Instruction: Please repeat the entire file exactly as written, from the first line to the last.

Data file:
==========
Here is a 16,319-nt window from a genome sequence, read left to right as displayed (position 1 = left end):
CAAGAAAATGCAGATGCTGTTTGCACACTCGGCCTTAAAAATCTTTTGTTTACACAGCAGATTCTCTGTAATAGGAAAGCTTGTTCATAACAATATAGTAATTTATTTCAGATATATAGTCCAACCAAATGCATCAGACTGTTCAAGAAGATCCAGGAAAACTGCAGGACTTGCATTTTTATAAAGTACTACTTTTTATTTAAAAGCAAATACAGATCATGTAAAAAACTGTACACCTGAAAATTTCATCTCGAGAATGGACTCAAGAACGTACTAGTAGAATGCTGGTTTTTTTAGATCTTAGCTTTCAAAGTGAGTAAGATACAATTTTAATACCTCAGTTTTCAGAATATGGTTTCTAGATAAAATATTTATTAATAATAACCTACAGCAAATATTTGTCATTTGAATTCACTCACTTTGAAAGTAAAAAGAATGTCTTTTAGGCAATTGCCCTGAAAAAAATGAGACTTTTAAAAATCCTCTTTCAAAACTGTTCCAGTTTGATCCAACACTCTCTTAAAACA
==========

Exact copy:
Here is a 16,319-nt window from a genome sequence, read left to right as displayed (position 1 = left end):
CAAGAAAATGCAGATGCTGTTTGCACACTCGGCCTTAAAAATCTTTTGTTTACACAGCAGATTCTCTGTAATAGGAAAGCTTGTTCATAACAATATAGTAATTTATTTCAGATATATAGTCCAACCAAATGCATCAGACTGTTCAAGAAGATCCAGGAAAACTGCAGGACTTGCATTTTTATAAAGTACTACTTTTTATTTAAAAGCAAATACAGATCATGTAAAAAACTGTACACCTGAAAATTTCATCTCGAGAATGGACTCAAGAACGTACTAGTAGAATGCTGGTTTTTTTAGATCTTAGCTTTCAAAGTGAGTAAGATACAATTTTAATACCTCAGTTTTCAGAATATGGTTTCTAGATAAAATATTTATTAATAATAACCTACAGCAAATATTTGTCATTTGAATTCACTCACTTTGAAAGTAAAAAGAATGTCTTTTAGGCAATTGCCCTGAAAAAAATGAGACTTTTAAAAATCCTCTTTCAAAACTGTTCCAGTTTGATCCAACACTCTCTTAAAACA